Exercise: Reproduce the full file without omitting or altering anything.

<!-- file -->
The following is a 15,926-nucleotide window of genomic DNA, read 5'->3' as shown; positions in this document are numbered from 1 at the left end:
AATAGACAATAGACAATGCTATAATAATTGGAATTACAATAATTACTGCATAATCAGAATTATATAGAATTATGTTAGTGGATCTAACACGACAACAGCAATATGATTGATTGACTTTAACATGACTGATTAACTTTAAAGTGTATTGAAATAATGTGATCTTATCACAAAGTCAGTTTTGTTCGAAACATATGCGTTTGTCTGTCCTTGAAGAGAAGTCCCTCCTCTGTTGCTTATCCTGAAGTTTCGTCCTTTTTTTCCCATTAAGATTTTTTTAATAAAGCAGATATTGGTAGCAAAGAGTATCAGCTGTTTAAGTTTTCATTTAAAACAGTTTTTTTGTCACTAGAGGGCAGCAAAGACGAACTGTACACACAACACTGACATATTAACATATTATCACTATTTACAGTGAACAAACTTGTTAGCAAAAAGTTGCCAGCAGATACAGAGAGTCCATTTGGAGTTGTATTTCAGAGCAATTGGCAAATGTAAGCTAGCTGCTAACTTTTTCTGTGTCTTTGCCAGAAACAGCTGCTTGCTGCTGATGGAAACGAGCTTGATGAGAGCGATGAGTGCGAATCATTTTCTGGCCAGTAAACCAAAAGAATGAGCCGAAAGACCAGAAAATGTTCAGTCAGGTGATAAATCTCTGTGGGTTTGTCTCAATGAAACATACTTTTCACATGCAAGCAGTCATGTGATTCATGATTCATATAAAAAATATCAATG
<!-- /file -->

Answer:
The following is a 15,926-nucleotide window of genomic DNA, read 5'->3' as shown; positions in this document are numbered from 1 at the left end:
AATAGACAATAGACAATGCTATAATAATTGGAATTACAATAATTACTGCATAATCAGAATTATATAGAATTATGTTAGTGGATCTAACACGACAACAGCAATATGATTGATTGACTTTAACATGACTGATTAACTTTAAAGTGTATTGAAATAATGTGATCTTATCACAAAGTCAGTTTTGTTCGAAACATATGCGTTTGTCTGTCCTTGAAGAGAAGTCCCTCCTCTGTTGCTTATCCTGAAGTTTCGTCCTTTTTTTCCCATTAAGATTTTTTTAATAAAGCAGATATTGGTAGCAAAGAGTATCAGCTGTTTAAGTTTTCATTTAAAACAGTTTTTTTGTCACTAGAGGGCAGCAAAGACGAACTGTACACACAACACTGACATATTAACATATTATCACTATTTACAGTGAACAAACTTGTTAGCAAAAAGTTGCCAGCAGATACAGAGAGTCCATTTGGAGTTGTATTTCAGAGCAATTGGCAAATGTAAGCTAGCTGCTAACTTTTTCTGTGTCTTTGCCAGAAACAGCTGCTTGCTGCTGATGGAAACGAGCTTGATGAGAGCGATGAGTGCGAATCATTTTCTGGCCAGTAAACCAAAAGAATGAGCCGAAAGACCAGAAAATGTTCAGTCAGGTGATAAATCTCTGTGGGTTTGTCTCAATGAAACATACTTTTCACATGCAAGCAGTCATGTGATTCATGATTCATATAAAAAATATCAATG